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Horse Racing at Saratoga

Two Professional Bettors Take Their Handicapping Expertise and Wallets to Saratoga
Brad Thomas
From the Print Edition:
George Burns, Winter 94/95

(continued from page 2)

Ten years ago, "overlays" similar to Glorious Purple at 11 to 1 came along in New York five or six times a month. With the decline of horse quality and quantity, however, such opportunities may occur only once every two weeks. Marc and I were hopeful that the elite Saratoga meeting might prove an exception to the Aqueduct and Belmont trend, but we were not surprised when it did not. To build our betting volume to a sustaining level, we planned to selectively play a complex wager called the Pick 6.

The Pick 6 requires a bettor to choose correctly the first-place winners for races three through eight. Serious bettors do not attempt to hit the Pick 6 by playing only one horse a race for a single $2 wager. Instead the general strategy is to invest relatively large sums and use a number of contestants in most events. If one plays three horses in three races, four horses in two and two horses in one, the total cost is $1,728. Many victorious favorites can mean a payoff less than the "winning" bettor's investment, but a few long shots mean a six-figure prize.

Every dollar wagered to win on a New York Racing Association race is taxed at 17 percent (called takeout) before it is distributed to winning bettors. In addition, successful bets at most OTBs are surcharged at either 5 or 6 percent. The takeout on Pick 6 wagers is an astronomical 25 percent. Furthermore, high-paying Pick 6 scores are also subject to a 28 percent federal withholding tax. The feds regard a winning Pick 6 combination as a single $2 bet and do not take into account the reality that a bettor's total investment in the wager might be much greater. Therefore, a player who bets $1,728 to win a $6,000 Pick 6, pays withholding tax on a "profit" of $5,998 when the true gain is actually only $4,272. These odious state and federal taxes are counterproductive to the general public and highly destructive to the racing industry because they remove money from circulation that would otherwise be rechurned through the betting windows to the benefit of everyone--including government.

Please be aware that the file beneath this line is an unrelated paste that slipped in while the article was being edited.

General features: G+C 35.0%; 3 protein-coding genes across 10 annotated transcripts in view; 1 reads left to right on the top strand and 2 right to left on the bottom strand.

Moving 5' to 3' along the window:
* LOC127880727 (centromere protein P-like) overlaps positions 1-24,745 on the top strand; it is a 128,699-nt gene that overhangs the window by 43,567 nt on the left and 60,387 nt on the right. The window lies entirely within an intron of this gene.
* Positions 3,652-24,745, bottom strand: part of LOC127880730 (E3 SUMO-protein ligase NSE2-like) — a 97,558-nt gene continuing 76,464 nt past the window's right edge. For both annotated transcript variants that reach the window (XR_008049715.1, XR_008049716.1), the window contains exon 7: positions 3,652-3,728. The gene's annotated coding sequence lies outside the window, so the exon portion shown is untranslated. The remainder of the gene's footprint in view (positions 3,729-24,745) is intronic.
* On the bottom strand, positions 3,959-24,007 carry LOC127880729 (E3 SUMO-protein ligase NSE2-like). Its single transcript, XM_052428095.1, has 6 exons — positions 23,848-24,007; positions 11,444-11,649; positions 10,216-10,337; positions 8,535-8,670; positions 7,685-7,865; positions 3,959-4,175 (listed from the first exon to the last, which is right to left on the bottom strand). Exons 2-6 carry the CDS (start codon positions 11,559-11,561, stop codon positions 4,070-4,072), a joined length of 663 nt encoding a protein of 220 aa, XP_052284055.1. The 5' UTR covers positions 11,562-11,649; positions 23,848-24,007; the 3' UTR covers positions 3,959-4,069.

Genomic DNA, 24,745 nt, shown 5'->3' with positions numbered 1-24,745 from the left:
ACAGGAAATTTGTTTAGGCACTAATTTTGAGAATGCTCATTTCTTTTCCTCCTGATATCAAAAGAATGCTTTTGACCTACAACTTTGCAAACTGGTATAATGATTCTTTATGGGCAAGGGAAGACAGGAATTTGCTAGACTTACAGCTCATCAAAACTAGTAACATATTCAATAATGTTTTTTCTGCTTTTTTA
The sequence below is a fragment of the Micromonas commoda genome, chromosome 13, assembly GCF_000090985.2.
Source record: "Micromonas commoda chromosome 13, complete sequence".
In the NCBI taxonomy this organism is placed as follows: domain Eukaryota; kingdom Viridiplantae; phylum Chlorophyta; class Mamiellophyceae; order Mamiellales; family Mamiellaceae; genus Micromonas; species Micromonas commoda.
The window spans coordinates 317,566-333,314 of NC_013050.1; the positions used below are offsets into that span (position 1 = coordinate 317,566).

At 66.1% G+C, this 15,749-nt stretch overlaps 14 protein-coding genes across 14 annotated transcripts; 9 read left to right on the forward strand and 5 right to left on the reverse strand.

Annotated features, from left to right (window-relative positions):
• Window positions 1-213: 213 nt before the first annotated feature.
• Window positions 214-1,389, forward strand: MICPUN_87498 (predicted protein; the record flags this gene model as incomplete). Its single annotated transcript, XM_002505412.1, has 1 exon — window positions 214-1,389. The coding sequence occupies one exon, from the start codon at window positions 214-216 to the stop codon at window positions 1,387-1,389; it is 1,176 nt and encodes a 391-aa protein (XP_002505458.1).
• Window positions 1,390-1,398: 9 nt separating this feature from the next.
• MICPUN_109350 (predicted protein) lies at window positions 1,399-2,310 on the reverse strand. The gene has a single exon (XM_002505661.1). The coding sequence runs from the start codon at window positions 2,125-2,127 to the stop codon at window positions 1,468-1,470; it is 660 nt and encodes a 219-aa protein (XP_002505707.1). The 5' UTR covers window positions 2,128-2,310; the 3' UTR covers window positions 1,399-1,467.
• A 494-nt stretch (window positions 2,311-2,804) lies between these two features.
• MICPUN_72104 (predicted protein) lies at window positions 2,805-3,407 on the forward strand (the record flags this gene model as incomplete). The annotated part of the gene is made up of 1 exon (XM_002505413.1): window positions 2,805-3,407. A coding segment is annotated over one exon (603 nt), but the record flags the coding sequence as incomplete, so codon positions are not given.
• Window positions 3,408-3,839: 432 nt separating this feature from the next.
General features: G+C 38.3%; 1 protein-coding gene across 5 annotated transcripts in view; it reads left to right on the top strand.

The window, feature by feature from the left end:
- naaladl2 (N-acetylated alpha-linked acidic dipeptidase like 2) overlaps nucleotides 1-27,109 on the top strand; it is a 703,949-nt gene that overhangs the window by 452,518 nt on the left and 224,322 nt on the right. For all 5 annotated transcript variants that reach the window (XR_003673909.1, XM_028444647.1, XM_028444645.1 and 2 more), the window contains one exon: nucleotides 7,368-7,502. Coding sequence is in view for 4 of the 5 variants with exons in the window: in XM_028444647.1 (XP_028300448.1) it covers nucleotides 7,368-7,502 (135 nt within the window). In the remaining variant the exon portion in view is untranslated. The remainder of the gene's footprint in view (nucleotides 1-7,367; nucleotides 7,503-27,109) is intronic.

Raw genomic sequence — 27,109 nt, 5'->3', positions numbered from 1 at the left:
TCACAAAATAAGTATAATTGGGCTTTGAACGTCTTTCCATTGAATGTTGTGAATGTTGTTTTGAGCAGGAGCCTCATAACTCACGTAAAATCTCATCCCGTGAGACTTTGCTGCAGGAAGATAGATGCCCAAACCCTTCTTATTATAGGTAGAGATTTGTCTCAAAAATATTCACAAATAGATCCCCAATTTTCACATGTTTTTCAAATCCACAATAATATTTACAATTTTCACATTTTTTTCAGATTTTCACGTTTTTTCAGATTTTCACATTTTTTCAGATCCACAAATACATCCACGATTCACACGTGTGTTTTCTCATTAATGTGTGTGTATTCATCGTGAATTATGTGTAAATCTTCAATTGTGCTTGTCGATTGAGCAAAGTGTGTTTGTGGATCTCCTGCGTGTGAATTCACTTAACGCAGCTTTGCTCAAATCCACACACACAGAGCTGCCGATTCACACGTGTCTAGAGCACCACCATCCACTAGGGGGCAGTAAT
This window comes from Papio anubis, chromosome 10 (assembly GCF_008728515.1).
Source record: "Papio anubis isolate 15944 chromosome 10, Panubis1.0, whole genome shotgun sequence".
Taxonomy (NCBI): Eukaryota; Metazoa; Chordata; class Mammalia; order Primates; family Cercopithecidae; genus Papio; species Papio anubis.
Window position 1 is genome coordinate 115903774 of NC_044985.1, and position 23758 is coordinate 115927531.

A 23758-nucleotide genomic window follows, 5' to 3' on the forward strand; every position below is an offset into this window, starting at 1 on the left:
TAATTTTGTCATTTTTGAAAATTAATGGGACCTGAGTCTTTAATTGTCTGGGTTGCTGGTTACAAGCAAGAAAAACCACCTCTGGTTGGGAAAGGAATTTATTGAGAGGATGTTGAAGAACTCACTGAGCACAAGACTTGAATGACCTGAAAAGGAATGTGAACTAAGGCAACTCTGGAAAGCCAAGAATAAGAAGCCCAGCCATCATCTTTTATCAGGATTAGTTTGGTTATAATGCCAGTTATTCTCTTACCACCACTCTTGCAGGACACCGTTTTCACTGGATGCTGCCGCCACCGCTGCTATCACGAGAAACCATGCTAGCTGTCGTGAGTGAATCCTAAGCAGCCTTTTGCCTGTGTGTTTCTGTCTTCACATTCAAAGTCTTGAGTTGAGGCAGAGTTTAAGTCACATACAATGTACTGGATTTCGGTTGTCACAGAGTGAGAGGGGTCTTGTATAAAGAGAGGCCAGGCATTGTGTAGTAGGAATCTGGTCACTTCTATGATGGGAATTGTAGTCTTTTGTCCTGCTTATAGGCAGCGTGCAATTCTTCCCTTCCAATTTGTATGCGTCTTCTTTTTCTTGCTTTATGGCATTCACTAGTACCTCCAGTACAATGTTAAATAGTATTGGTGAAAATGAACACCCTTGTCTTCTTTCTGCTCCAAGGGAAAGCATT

Marc and I thought that a carryover of more than $100,000 (the Pick 6 was not hit the previous day) and the large, free-spending crowd on hand for the important Travers Stakes would combine to create a Pick 6 payoff large enough to offset the effects of high taxation. With a bankroll strengthened by some silent partners, we were confident that we could attack the wager aggressively.

In the first leg of the Pick 6, we bet that two experienced fillies would be able to dominate their more lightly raced rivals at seven furlongs (a significant distance for two year olds to run in August). Most players would do the opposite and use many horses in what was, on the surface, a risky event. In the final leg, we "singled," or used alone, a long shot named Sentimental Moi. We gambled that the heavy favorite would be compromised by rain-softened turf and that our choice would benefit from it.

Rarely do six consecutive races go exactly the way even the best or hottest handicappers expect. Using only three picks in two events gave us the leverage to play virtually all the entrants in the three races we believed were most wide open. We made reasoned guesses about where "chaos," or unexpected long shots, would win over logic and constructed a ticket that, if successful, could give us a huge payoff. In the Travers, we used the favorites, Holy Bull and Tabasco Cat, but also threw in a lesser animal named Concern, who we felt had a chance to upset if the other two hooked up prematurely and became vulnerable to a stretch runner.

After the first four legs of the bet, although our ticket was still "alive," Marc and I were losing our gamble. All favorites or near favorites had won in horribly logical fashion. We needed big prices in the final two events to justify the size of our investment. The failure of "chaos" to occur in seemingly competitive contests is all too typical of New York racing and a direct result of a horse population lacking depth and ability.

The Travers almost bailed us out. Concern charged alongside Holy Bull in the stretch and, for a fleeting moment, actually looked as if he would blow by and win. However, the favorite exerted his will like a bloodied heavyweight champion dominating the final round on sheer class against a game but spent challenger. Holy Bull won by a neck, but the margin of victory would have been a half mile if they had gone around again.

The last leg of the Pick 6 was almost anticlimactic. Even if Sentimental Moi were to triumph, our net profit would have been less than if we had waited and put our entire Pick 6 investment on him to win at almost 9 to 1. He ran decently but finished fourth.

Marc and I were not terribly bothered that Sentimental Moi had lost. We knew that, in the long run, good handicapping would yield enough winning "singles" to allow plenty of Pick 6 victories. What truly disturbed us, though, was the larger picture. The New York horse ranks were so thin, even at Saratoga, that the racing was not contentious enough to provide consistently fair value in the Pick 6--much less in individual contests.

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